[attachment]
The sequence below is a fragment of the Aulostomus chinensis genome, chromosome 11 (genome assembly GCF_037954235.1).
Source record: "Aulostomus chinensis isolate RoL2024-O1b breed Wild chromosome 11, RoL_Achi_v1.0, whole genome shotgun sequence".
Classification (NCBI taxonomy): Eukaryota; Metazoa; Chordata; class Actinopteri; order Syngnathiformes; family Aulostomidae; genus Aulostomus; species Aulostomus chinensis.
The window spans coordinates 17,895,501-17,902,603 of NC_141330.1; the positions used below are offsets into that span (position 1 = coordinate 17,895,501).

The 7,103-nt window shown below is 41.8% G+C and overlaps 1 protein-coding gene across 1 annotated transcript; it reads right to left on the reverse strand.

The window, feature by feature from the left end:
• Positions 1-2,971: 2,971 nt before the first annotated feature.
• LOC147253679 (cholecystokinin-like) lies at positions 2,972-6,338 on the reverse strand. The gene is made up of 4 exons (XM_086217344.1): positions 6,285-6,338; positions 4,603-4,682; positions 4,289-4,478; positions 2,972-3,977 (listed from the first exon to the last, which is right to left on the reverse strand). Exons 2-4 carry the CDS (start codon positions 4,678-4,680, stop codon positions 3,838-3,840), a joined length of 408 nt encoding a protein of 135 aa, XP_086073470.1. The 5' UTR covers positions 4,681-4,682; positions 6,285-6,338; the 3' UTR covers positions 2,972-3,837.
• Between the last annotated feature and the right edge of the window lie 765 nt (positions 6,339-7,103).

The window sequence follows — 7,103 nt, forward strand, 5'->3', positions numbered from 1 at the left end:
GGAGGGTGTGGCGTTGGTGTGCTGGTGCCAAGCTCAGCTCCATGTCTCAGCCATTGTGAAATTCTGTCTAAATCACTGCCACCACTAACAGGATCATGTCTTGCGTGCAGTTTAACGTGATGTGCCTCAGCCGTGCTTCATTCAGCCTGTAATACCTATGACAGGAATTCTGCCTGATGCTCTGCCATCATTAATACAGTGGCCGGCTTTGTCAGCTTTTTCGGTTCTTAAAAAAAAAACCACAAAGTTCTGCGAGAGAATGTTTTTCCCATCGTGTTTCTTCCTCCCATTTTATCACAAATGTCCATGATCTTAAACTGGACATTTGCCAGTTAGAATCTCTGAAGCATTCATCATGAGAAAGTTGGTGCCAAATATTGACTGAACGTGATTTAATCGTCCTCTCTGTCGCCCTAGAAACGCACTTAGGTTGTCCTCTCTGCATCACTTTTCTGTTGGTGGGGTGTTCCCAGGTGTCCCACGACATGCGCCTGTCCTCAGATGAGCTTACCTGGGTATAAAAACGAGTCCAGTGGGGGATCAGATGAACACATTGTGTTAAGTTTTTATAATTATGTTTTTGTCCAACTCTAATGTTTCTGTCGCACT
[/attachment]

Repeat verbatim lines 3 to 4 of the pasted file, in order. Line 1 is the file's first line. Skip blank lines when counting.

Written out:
Classification (NCBI taxonomy): Eukaryota; Metazoa; Chordata; class Actinopteri; order Syngnathiformes; family Aulostomidae; genus Aulostomus; species Aulostomus chinensis.
The window spans coordinates 17,895,501-17,902,603 of NC_141330.1; the positions used below are offsets into that span (position 1 = coordinate 17,895,501).